>>> direction operator takes no effect:
>>>
>>> propagate-direction =
>>> #(define-event-function (text)(markup?)
>>>     #{
>>>       -(
>>>       -\markup #text
>>>     #})
>>>
>>> {
>>>    g'1 ^\propagate-direction "Up" g' )
>>> }
>>>
>>> (here both the slur and the text are printed below the staff.
>>>
>>> Why is that?
>> Multiple post events in one post event expression are temporarily
>> wrapped in one PostEvents music event.  This is then what gets the
>> up/down direction.  When it is unwrapped in use, the direction gets
>> lost.
>
> I see, this explains the observations.

It's also arguably a bug or at least a disservice (just because it's
straightforward to explain how behavior comes about does not make it
correct).

>>> And why can't I access the explicit direction operator from within the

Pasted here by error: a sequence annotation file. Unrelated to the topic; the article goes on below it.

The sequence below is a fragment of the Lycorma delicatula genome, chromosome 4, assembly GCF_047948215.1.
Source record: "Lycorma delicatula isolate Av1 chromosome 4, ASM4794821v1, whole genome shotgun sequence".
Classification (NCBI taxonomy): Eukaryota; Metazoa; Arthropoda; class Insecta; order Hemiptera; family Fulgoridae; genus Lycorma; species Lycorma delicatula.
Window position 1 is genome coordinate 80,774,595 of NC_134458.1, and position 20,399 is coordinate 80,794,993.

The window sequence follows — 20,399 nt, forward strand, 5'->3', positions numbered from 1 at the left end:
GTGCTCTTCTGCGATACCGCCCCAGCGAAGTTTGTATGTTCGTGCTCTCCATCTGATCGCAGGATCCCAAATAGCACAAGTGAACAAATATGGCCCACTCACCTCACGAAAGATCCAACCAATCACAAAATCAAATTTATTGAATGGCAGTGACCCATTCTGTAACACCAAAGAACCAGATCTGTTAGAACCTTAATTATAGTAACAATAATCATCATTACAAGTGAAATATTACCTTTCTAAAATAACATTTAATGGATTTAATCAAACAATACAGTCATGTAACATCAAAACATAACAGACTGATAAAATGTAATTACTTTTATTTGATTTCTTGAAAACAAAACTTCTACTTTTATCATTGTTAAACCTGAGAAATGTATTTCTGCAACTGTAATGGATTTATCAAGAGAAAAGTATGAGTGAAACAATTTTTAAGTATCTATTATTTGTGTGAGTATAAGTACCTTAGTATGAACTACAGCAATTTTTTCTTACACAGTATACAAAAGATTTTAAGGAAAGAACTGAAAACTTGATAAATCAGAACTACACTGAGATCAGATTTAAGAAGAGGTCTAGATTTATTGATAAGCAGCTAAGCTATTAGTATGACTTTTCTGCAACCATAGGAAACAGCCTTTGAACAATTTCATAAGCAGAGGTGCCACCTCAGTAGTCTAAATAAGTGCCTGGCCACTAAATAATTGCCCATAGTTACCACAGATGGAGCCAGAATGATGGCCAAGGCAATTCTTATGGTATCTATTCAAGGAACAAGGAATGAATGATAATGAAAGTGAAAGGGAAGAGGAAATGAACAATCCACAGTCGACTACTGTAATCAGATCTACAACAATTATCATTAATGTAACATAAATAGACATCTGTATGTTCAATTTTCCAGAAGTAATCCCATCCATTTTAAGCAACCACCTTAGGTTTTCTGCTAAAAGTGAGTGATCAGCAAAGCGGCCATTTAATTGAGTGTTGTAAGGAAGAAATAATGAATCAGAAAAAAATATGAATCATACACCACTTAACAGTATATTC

>>> event-function? I understand that the *generated* direction isn't
>>> accessible at that moment, but an explicit setting should be known at
>>> that point, isn't it?
>> I have no idea what you are talking about.
>
> Somehow I was afraid I didn't express myself clearly enough :-(
>
>> What do you mean with
>> "explicit direction operator" here?  What do you mean with "generated"
>> direction?
>
> With explicit I refer to a direction explicitly assigned, either
> thorugh ^/_ or an \override like \slurUp etc. If I call my function
> with ^\propagate-direction there is an explicit direction in place
> while the event-function is called, isn't it?

No.  I have no idea how you think direction operators work.  They don't
magically change the meaning of expressions such as

#{ -\markup #text #}

Expressions are evaluated from inside to outside, like with basically
every computer language implementing operators.